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Reply to Caregiverstress

I'm so sorry you are both going through this.

It sounds like she is Sundowning. This is a feature of dementia that usually starts to happen in the afternoons. The "home" they wish to go to is actually their childhood home since that's what is in their long-term memory.

At-home care is possible but is it beneficial? The caregiving arrangement has to work for both the care receiver and the giver. In home care for her level of need will be very, very expensive. Eventually 24/7 in-home care will exceed the cost of a facility.

If she is a fall risk at night, how do you expect to get any sleep? Even if she has devices in place that prevent her from successfully getting out of bed, could she still scream for you?

Others will post their personal experiences. I wish you much wisdom and peace in your heart as you come to conclusions.
Helpful Answer (6)
Reply to Geaton777

Blame it on the doctor. Say that you're sorry and wish she could be home with you but the doctor says it would not be safe.

Have a plan for how to change the subject after you tell her this same answer to going home every day. Be ready to talk about something else right away.

Maybe she needs some additional anti-anxiety pills?
Helpful Answer (6)
Reply to againx100

Only you know whether you can afford 24/7 round the clock at home care for your wife, and whether you yourself can bear the burden of such a thing. I don't even know that one caregiver would be enough to manage her needs; you might need two, and then an overnight caregiver, upping the costs significantly. If you can't afford such costs, then the answer is a flat out no, and that's that. If you can afford the astronomical costs, then you have to ask yourself if YOU can bear the burden of having your wife around the house 24/7 being uncooperative and suffering from Lewy Body Dementia and PD? There is no shame in saying No, I cannot bear such a thing. Very few of us would be able to, in reality.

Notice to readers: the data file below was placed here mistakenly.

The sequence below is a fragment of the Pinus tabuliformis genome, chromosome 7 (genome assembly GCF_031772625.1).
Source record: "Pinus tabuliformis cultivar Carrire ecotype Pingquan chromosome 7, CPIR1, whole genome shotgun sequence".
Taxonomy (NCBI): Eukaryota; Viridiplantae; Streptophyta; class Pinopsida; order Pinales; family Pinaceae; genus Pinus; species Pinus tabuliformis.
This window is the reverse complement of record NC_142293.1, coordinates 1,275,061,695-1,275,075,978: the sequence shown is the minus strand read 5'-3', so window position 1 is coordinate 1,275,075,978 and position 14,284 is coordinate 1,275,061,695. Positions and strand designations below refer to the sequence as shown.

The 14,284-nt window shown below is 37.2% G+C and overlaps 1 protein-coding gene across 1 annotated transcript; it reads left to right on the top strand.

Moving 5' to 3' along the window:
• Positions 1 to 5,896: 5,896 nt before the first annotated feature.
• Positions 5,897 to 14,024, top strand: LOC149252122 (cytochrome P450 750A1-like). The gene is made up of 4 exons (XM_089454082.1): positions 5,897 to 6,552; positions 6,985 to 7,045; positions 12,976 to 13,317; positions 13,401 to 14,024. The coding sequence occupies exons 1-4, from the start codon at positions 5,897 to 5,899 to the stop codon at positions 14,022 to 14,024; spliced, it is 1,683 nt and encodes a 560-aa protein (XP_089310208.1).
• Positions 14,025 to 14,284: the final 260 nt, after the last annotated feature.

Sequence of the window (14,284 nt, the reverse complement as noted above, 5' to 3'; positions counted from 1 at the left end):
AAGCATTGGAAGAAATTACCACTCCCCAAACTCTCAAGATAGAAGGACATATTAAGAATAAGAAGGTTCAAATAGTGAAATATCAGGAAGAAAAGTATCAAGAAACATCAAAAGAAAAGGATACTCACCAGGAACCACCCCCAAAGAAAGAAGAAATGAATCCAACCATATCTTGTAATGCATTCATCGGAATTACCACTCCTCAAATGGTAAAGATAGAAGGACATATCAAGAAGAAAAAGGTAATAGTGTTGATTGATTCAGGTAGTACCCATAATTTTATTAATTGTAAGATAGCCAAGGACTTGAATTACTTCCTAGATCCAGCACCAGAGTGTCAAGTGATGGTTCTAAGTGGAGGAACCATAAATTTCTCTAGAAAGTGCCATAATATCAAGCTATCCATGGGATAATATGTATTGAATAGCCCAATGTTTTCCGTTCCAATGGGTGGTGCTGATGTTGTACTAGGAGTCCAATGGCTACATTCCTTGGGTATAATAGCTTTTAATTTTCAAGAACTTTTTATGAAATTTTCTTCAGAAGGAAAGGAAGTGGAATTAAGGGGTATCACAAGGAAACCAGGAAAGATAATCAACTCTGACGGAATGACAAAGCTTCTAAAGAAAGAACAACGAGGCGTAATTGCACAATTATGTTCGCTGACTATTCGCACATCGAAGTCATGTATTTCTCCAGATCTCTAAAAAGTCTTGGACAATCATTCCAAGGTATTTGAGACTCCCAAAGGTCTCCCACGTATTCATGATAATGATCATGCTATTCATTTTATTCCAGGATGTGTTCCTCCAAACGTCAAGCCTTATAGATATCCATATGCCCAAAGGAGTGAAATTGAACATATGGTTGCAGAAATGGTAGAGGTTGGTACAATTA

That said, I am so sorry you are faced with such a situation. That illness of this magnitude has put your wife AND you into such a state where you're both miserable and suffering daily. Where she is insisting on 'going home' and you're faced with dealing with her demands all the time. That is very wearing on a person, I know. My mother lived in a wonderful Memory Care ALF for nearly 3 years with advanced dementia and I had to deal with her wanting to 'go home' and all sorts of other ugliness. It wears a person out, is what it does. It lingers on one's mind and strips the joy out of life. It creates guilt and a sense of a dark cloud hanging over everything, and like we don't deserve to laugh or feel good b/c our loved one is suffering so. Is that how you are feeling too? If so, I get it. I'm not sure there's any 'answer' to such a situation, either, and if there is, I wasn't able to find it myself for the duration of my mother's stay in Memory Care. The only relief came when God called her home this past February and took her out of her misery and back to wholeness once again, to be honest with you. Nobody wins when disease of this caliber is present; we all suffer.

Sending you a hug and a prayer for peace with such a sad and debilitating situation.
Helpful Answer (6)
Reply to lealonnie1

My heart goes out to you both. You’re clearly a dedicated, loving husband. Please, this lovely small six bed facility is equipped and trained care for her specific needs. Bringing her home will inevitably lead to even more heartbreak.
Helpful Answer (6)
Reply to JeanLouise

Absolutely not. She will not be safe at home. Remain her husband and let the professionals be her caretakers.
Helpful Answer (6)
Reply to Kristen2037

For the past 5 years my mother - now 95 - has lived with me. I'm 63 years old now and work very hard to stay strong and not let my health decline.

Caregiving will definitely threaten mental, spiritual, emotional and physical health.

If I were 85 years old there is no way.

My mother desperately wants to go home as well, which is her childhood home with her parents. I think that goes with dementia.

As it is, you can sleep at night without interruption, you can move about life as you see fit - you're not trapped at home. If your wife comes back home, those two things will end for you.

Even if you can afford night help, unless you live in a castle you're going to wake up and hear anything that goes on, thus interrupting your sleep.
Helpful Answer (6)
Reply to southiebella